Nutritional Information for Kale

Kale is part of the cruciferous veggie family. A nutritional powerhouse like its cousin broccoli, kale has many similar compounds known to fight cancer. It used to be a garnish on dinner plates, but now bursting with popularity you can find kale everywhere– even staring as the main dish! 

Tip: Massage the kale if eating it raw. It helps breaks down the cell wall making it softer and easier to digest. Just rinse and press fingers into kale like shedding paper without actually tearing it.

Want More?

Follow us for health and recipe tips

Blue Cure

Benefits of Kale

Cancer Prevention Benefits

Kale is chock-full of antioxidants and potent cancer fighting phytochemicals. Like other cruciferous vegetables, kale turns on enzymes that help boost DNA repair systems and fight cancer growth in the body. The cruciferous vegetable family, in particular, offers an array of protection due to its cancer-protective compounds. Studies have shown that men eating the most cruciferous vegetables appear to have a 32% lower risk of getting prostate cancer. For men with prostate cancer, eating more cruciferous veggies may help prevent it from spreading further.

Men's Health Benefits

Kale is a great source of calcium and vitamin K, both support bone health. Nutrients in kale help maintain bone integrity and cell function. Loading up on greens increases production of more nitric oxide, which can open the blood vessels and pump more oxygen to the muscles. Greens also help control blood sugar.
Green plants were so important that in 1777, President George Washington told his troops to forage for wild greens for proper health, essentially they would be helpful for warding off putrid diseases. And he may be right. Greens are so powerful that just 3 leaves of spinach can make a difference (31 grams) and has been found to cut skin cancer risk in half.

Ways to Use Kale

  • Add to smoothies, stir fry, salads, curries, sauces, tofu scrambles, sandwiches, wraps, and grain or bean dishes.
  • Roast kale on low heat to make homemade kale chips.
  • Massage kale to make it less bitter and enjoy raw topped with other veggies. 
  • Use in nearly any dish that calls for a green leafy vegetable.
Resources for Kale

“Foods that Fight Cancer” from AICR: Dark Green Leafy Vegetables

Nutrition Facts: www.NutritionFacts.org

Physicians Committee: www.pcrm.org

USDA Nutrient Database: Kale

Citations
  1. Grivetti L, Corlett J, Gordon, B, Lockett C. Food in American History Food in American History: Part 10. Greens: Part 1. Vegetable Greens in a Historical Context Nutrition Today: March/April 2007 – Volume 42 – Issue 2 – pp 88-94.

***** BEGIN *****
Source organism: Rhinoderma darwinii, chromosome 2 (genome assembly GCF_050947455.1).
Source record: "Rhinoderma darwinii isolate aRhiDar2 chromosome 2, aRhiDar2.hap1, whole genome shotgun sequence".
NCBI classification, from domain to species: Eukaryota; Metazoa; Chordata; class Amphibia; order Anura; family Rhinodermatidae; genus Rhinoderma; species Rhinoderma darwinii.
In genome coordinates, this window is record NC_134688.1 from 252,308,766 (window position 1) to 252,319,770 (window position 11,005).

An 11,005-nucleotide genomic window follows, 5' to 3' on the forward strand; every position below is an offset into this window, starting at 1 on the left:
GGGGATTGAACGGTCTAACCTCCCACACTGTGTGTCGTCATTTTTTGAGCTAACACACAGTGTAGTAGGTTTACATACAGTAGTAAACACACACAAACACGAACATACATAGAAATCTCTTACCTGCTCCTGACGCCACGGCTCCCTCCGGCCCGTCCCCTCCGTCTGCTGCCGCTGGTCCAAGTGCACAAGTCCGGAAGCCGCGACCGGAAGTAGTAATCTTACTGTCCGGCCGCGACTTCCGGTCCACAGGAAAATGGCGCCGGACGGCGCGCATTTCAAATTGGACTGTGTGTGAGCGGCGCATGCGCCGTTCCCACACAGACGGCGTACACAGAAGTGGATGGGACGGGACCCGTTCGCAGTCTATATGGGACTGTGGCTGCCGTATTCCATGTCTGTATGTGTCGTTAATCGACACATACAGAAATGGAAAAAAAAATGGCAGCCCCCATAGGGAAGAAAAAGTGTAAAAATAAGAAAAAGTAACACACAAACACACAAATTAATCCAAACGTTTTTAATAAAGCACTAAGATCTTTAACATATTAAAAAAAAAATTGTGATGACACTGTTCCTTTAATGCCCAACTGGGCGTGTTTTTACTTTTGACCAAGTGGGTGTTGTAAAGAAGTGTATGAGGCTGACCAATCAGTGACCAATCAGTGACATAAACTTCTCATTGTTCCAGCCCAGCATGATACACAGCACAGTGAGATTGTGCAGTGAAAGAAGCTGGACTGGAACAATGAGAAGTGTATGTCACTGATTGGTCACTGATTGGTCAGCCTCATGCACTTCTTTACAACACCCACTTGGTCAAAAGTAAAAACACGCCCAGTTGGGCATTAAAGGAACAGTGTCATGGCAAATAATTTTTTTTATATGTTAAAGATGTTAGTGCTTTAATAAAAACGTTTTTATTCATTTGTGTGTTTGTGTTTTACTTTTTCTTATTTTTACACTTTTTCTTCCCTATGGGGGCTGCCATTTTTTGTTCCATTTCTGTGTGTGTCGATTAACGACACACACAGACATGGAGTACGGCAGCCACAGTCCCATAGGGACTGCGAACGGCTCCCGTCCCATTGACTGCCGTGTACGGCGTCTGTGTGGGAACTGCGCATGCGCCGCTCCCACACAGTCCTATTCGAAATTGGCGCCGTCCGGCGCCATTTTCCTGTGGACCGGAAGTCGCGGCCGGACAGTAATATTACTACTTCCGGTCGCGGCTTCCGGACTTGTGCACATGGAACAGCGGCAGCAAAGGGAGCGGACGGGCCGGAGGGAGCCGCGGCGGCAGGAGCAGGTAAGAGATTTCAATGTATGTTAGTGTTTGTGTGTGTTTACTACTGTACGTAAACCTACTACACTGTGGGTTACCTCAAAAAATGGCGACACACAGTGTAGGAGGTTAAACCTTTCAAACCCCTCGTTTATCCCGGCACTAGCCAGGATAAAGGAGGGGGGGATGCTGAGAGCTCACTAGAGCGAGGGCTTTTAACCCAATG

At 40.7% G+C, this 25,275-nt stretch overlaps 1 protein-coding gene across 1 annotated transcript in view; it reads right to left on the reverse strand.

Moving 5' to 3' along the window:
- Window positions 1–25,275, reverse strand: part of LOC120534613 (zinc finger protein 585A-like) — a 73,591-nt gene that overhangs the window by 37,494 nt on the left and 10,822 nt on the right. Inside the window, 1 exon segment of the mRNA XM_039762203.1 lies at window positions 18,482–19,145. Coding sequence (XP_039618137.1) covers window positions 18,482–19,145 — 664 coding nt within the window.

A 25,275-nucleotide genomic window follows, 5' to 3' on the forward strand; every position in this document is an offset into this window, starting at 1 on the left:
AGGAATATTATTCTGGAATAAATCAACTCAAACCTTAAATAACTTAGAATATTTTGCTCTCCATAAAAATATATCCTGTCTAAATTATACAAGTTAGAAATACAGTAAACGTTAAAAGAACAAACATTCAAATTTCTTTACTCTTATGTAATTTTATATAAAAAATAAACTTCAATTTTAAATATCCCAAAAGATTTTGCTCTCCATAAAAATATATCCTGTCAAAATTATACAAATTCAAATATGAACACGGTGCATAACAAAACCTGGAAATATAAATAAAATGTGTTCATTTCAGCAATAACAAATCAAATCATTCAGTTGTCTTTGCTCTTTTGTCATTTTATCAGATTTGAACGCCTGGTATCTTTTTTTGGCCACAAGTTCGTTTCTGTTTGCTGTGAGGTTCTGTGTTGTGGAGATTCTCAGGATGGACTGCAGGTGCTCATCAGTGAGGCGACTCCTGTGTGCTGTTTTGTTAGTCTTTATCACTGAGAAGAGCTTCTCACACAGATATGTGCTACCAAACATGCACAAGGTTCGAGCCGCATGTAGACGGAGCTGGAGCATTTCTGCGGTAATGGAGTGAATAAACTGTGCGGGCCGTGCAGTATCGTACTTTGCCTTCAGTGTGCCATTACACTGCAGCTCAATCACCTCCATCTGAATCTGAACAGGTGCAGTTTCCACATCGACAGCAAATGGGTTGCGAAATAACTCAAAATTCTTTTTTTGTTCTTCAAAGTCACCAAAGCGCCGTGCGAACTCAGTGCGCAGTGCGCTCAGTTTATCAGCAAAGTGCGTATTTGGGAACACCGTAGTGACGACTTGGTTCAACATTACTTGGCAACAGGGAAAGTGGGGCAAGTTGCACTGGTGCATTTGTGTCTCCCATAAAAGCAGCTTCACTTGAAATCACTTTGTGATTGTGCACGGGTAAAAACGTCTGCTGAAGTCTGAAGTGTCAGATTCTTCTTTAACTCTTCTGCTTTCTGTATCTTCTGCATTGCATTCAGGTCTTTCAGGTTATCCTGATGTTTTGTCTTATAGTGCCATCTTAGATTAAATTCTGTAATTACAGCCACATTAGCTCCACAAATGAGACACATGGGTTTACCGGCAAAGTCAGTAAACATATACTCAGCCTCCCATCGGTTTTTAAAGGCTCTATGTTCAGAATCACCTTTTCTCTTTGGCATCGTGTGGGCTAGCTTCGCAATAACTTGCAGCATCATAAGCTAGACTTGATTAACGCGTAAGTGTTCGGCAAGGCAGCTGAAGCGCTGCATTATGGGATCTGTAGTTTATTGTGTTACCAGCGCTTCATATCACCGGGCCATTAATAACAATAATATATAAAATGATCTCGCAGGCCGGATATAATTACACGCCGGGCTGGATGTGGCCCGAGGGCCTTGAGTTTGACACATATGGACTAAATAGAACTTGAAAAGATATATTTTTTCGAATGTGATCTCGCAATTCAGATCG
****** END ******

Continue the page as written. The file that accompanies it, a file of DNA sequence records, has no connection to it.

2. Hughes C, van der Pols JC, Marks GC, Green AC. Food intake and risk of squamous cell carcinoma of the skin in a community: The nambour skin cancer cohort study. Int. J. Cancer, 119(8):1953-1960, 2006.
  3. Fahey J, Wehage S, Holtzclaw W, et al. Protection of humans by plant glucosinolates: efficiency of conversion of glucosinolates to isothiocyanates by the gastrointestinal microflora. Cancer Prev Res (Phila). 2012;5(4):603-11.
  4. Kirsh V, Peters U, Mayne ST, et al. Prospective study of fruit and vegetable intake and risk of prostate cancer. J Natl Cancer Inst. 2007;99(15):1200-9.
  5. Kolonel LN, Hankin JH, Whittemore AS, et al. Vegetables, fruits, legumes and prostate cancer: a multiethnic case-control study. Cancer Epidemiol Biomarkers Prev. 2000;9(8):795-804.
  6. Steinbrecher A, Nimptsch K, Hüsing A, Rohrmann S, Linseisen J. Dietary glucosinolate intake and risk of prostate cancer in the EPIC-Heidelberg cohort study. Int J Cancer. 2009;125(9):2179-86.
  7. Richman EL, Carroll PR, Chan JM. Vegetable and fruit intake after diagnosis and risk of prostate cancer progression. Int J Cancer. 2012;131(1):201-10.
  8. Liu B, Mao Q, Cao M, Xie L. Cruciferous vegetables intake and risk of prostate cancer: a meta-analysis. Int J Urol. 2012;19(2):134-41.
  9. Giovannucci E, Rimm EB, Liu Y, Stampfer MJ, Willett WC. A prospective study of cruciferous vegetables and prostate cancer. Cancer Epidemiol Biomarkers Prev. 2003;12(12):1403-9.
  10. Domínguez-Perles R, Mena P, García-Viguera C, Moreno D. Brassica foods as a dietary source of vitamin C: a review. Crit Rev Food Sci Nutr. 2014;54(8):1076-91.
  11. Traka M, Melchini A, Mithen R,  Sulforaphane and prostate cancer interception. Drug Discov Today. 2014;19(9):1488-92.

Leave a Comment